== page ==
Disclosure: A. Calabrèse, None; J.-B. Bernard, None; G. Faure, None; L. Hoffart, None; E. Castet, None 
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Figure 1
 
Examples from our data showing two very different distributions of fixations for the same patient. (A) Eye fixation maps superimposed on sentences: Each circle represents a fixation (circle area is proportional to fixation duration). The left map shows that fixations are densely clustered around the word “tulipes” (a low-frequency word), whereas the right map shows a more homogeneous horizontal distribution of fixations. (B) Corresponding probability density functions as a function of normalized x-coordinates of eye fixations. In the left plot, the circles represent points of the density curve that have a significant curvature as assessed by the feature significance theory.42 This fixation map is therefore labeled as having a nonuniform distribution of fixations (NUF = 1). In contrast, the density curve for the sentence on the right does not have any point with a significant curvature (NUF = 0). Note that the NUF value calculated for a given sentence varies (0 or 1) across patients.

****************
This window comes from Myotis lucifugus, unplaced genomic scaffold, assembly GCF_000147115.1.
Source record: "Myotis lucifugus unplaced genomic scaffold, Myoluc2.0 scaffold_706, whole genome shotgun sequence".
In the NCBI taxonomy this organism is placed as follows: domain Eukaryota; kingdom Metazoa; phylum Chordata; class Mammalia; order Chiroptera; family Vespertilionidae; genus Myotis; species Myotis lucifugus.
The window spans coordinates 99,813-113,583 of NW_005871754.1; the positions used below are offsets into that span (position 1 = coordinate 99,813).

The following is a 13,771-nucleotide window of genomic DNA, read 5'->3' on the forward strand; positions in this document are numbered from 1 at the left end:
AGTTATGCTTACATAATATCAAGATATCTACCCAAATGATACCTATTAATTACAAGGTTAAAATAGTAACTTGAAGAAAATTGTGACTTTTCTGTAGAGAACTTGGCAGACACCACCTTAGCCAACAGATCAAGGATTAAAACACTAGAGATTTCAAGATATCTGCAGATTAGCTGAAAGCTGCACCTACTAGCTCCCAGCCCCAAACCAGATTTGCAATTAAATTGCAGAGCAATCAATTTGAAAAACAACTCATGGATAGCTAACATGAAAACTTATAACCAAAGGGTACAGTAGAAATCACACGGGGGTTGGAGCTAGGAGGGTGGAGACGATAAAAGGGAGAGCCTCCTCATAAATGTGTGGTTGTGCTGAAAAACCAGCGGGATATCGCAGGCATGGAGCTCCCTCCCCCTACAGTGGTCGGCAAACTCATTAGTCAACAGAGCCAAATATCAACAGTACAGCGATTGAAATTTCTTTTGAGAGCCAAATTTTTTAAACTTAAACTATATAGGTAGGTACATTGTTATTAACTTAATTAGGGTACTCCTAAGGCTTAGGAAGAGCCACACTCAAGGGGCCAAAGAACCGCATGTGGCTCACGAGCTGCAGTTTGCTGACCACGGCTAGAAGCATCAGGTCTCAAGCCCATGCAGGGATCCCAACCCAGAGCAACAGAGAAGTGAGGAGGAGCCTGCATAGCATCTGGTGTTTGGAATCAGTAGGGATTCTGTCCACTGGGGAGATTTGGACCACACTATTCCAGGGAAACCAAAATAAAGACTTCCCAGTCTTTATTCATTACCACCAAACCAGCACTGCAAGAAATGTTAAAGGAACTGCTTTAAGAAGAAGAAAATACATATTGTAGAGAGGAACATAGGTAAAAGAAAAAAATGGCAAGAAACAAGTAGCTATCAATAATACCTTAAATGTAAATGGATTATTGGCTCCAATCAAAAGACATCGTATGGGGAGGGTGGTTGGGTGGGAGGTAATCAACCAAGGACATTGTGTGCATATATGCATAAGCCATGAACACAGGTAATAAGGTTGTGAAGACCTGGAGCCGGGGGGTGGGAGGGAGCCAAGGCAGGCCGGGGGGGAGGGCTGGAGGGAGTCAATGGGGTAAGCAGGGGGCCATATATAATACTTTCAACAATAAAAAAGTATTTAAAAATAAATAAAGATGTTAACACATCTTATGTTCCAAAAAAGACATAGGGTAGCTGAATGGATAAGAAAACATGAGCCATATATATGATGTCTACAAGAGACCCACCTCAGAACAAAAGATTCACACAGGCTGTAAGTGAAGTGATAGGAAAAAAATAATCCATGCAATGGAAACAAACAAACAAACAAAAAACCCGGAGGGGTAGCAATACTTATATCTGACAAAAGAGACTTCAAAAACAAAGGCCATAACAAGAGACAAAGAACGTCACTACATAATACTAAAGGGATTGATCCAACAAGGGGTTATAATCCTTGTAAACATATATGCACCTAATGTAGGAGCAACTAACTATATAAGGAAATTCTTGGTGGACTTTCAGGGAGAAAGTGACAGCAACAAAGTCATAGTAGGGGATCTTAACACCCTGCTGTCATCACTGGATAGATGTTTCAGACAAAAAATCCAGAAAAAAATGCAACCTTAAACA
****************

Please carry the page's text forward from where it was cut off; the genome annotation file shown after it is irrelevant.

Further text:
Figure 1
 
Examples from our data showing two very different distributions of fixations for the same patient. (A) Eye fixation maps superimposed on sentences: Each circle represents a fixation (circle area is proportional to fixation duration). The left map shows that fixations are densely clustered around the word “tulipes” (a low-frequency word), whereas the right map shows a more homogeneous horizontal distribution of fixations. (B) Corresponding probability density functions as a function of normalized x-coordinates of eye fixations. In the left plot, the circles represent points of the density curve that have a significant curvature as assessed by the feature significance theory.42 This fixation map is therefore labeled as having a nonuniform distribution of fixations (NUF = 1). In contrast, the density curve for the sentence on the right does not have any point with a significant curvature (NUF = 0). Note that the NUF value calculated for a given sentence varies (0 or 1) across patients.